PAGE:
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General Automation

New Beveller Plant – Coventry


For the above project UCS Automation designed and manufactured a control panel to provide independent control of the Bevelling systems and associated handling equipment on a floor covering product. The system was designed to fully integrate with the existing Press PLC via Ethernet communication network.

The PLC and Drives was Allen Bradley manufacture, utilising a Compact Logix PLC with Kinetix Servo’s and PowerFlex inverters all connected via an Ethernet network.

The plant comprised of the following elements:

  • Servo controlled belt driven product transfer from the end of the Press conveyor;
  • Inverter controlled chain driven Cross conveyor to transport the products through the short edge Beveller;
  • Inverter controlled belt driven Cross conveyor (2) to transport the products to the Long edge beveller lines;
  • Servo controlled belt driven product transfer from the Cross conveyor to the Long edge Beveller line 1 Preload station;
  • Servo driven Kicker electric cylinder at the Long edge beveller 1 Preload station;
  • Servo driven Kicker electric cylinder at the Long edge beveller 2 on the Cross conveyor 2;
  • 4 x Inverter controlled Nip rollers;
  • 1 x inverter controlled Preload station conveyor;
  • 4 x Beveller product transport conveyors;
  • 2 x Servo controlled Turnover devices;
  • 2 x inverter controlled Turnover Out-feed conveyors;
  • 2 x inverter controlled Inspection conveyors;
  • 2 x inverter controlled Packing conveyors;
  • 3 x High speed Bevelling Drives (drives free issued).

The panel consisted of an MCC section containing all the Servo drives and inverters. Bayed to the MCC enclosure was a separate PLC enclosure containing the PLC, safety relays and general low voltage control equipment complete with a 19” colour touch screen industrial PC operator interface mounted in the control panel door.

What was developed?

UCS developed a control system, utilising servo motors, used in the bevelling of a surface edge, during the manufacture of floor covering.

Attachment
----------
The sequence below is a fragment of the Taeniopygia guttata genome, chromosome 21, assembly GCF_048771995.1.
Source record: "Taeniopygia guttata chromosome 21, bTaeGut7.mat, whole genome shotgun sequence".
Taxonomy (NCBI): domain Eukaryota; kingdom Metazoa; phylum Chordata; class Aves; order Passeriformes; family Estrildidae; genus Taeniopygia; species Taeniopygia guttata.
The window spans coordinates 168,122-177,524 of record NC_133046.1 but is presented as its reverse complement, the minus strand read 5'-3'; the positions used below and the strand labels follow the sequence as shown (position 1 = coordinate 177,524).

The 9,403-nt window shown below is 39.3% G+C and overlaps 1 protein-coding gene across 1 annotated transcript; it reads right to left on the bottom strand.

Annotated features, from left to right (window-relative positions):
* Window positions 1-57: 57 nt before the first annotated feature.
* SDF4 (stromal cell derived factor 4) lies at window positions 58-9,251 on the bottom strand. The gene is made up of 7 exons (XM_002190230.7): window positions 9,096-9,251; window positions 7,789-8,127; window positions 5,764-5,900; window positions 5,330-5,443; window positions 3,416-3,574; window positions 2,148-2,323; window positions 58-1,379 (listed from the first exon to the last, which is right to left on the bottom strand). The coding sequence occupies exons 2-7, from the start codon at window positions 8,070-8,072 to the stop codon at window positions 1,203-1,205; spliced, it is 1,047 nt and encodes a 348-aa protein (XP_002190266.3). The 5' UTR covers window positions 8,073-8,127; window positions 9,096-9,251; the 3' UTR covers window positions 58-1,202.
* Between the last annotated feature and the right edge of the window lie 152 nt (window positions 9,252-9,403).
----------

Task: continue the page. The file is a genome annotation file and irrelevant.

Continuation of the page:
What previously existed in this field?

The previous equipment used standard inverter control and did not employ servo motors.

What is the advance / appreciable improvement?

The accuracy of control was greatly improved and losses due to quality control were greatly reduced.

What were the technological uncertainties?

The utilisation of servo motors on this type of mechanical design was unproven.

How to detect a 3mm thick tile on a black background was a problem.

Making sure the manufacturing speed was attained with many mechanical frailties to overcome.

How and when were the uncertainties resolved?

Software for the servo motors was developed and trialled in the workshop before reaching as close a solution to allow further tests to be performed during the final commissioning.

Investigation into the market for a sensor capable of the 3mm tile detection was carried out and once the chosen sensor was trialled UCS amended the software to accommodate the sensors’ intermittent failures.

This was achieved over 5 weeks between August – November 2014.  

Testing of the software I/O control and HMI was performed in the workshop environment before being installed and fully commissioned at the client’s site. All further developments were made during the 5 days spent commissioning the system, these consisted mainly of enhancements to the software to increase the speed of production.

No limitations were encountered and the system has proved to be a success, with the client preparing to place orders for similar work on other plants.


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